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Motorola to split in two

Motorola has announced that it will split into two independent companies to try and revive its struggling handset business

Motorola has announced that it will split its business into two, creating separate companies for its handset and networks divisions.

The split, which will take effect from next year, will result in two publicly listed companies, one handling Motorola's beleaguered mobile devices, the other the communications, networks, set-top box and enterprise mobility solutions.

The company's handset division has struggled in recent years, with its share of the worldwide handset market slipping from 21.1% in 2006 to 14.3% in 2007, making an operating loss of $1.2 billion.

The president of mobile devices, Stuart Reed, CMO Casey Keller and EMEA VP Mike Fenger all stepped down in March, and speculation had persisted for a long time that the handset business might be sold to an Asian company, with China's ZTE mentioned specifically.

Motorola's previous CEO, Ed Zander, stepped down at the start of the year.

The company has also been undergoing a proxy battle with investor Carl Icahn, who holds 6.3% of Motorola stock. On Monday, Icahn said that he was suing Motorola to gain access to documents relating to the mobile device business, and pushed again for Motorola to spin off the division.

In a statement from the company, Greg Brown, Motorola's president and CEO said: "Our decision to separate our Mobile Devices and Broadband & Mobility Solutions businesses follows a review process undertaken by our management team and Board of Directors, together with independent advisors. Creating two industry-leading companies will provide improved flexibility, more tailored capital structures, and increased management focus - as well as more targeted investment opportunities for our shareholders."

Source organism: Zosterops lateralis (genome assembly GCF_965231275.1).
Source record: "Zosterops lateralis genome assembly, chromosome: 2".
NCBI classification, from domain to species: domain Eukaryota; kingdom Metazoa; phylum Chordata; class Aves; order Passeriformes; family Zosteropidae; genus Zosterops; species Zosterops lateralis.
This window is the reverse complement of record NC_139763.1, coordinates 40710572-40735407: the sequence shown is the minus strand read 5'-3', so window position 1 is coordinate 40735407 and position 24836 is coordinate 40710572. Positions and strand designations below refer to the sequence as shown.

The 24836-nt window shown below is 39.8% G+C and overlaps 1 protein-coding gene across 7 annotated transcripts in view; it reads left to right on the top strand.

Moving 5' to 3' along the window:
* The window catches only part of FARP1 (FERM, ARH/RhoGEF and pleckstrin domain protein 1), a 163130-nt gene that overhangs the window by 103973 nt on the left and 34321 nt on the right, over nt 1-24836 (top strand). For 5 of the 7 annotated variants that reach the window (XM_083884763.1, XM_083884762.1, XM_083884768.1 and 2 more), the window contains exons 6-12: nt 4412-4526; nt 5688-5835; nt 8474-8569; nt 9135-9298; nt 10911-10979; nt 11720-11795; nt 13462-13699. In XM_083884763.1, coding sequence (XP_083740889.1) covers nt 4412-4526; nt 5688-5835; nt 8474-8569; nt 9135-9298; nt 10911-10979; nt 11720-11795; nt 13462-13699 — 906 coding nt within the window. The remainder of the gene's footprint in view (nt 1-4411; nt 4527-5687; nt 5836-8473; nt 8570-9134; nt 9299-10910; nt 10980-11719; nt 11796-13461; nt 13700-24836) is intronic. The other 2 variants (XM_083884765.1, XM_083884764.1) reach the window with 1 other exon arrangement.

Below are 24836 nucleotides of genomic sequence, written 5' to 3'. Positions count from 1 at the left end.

"Our priorities have not changed with today's announcement," added Brown. "We remain committed to improving the performance of our Mobile Devices business by delivering compelling products that meet the needs of customers and consumers around the world. We believe strongly in our brand, our people and our intellectual property, and expect that the Mobile Devices business will be well-positioned to regain market leadership as a focused, independent company."

Motorola is hoping for a tax-free transaction to split the company, which would effectively give shareholders shares in both companies without any charges. The company has also begun a search for

Locally, the company was unable to comment on the implications for its business in the Middle East region at present.

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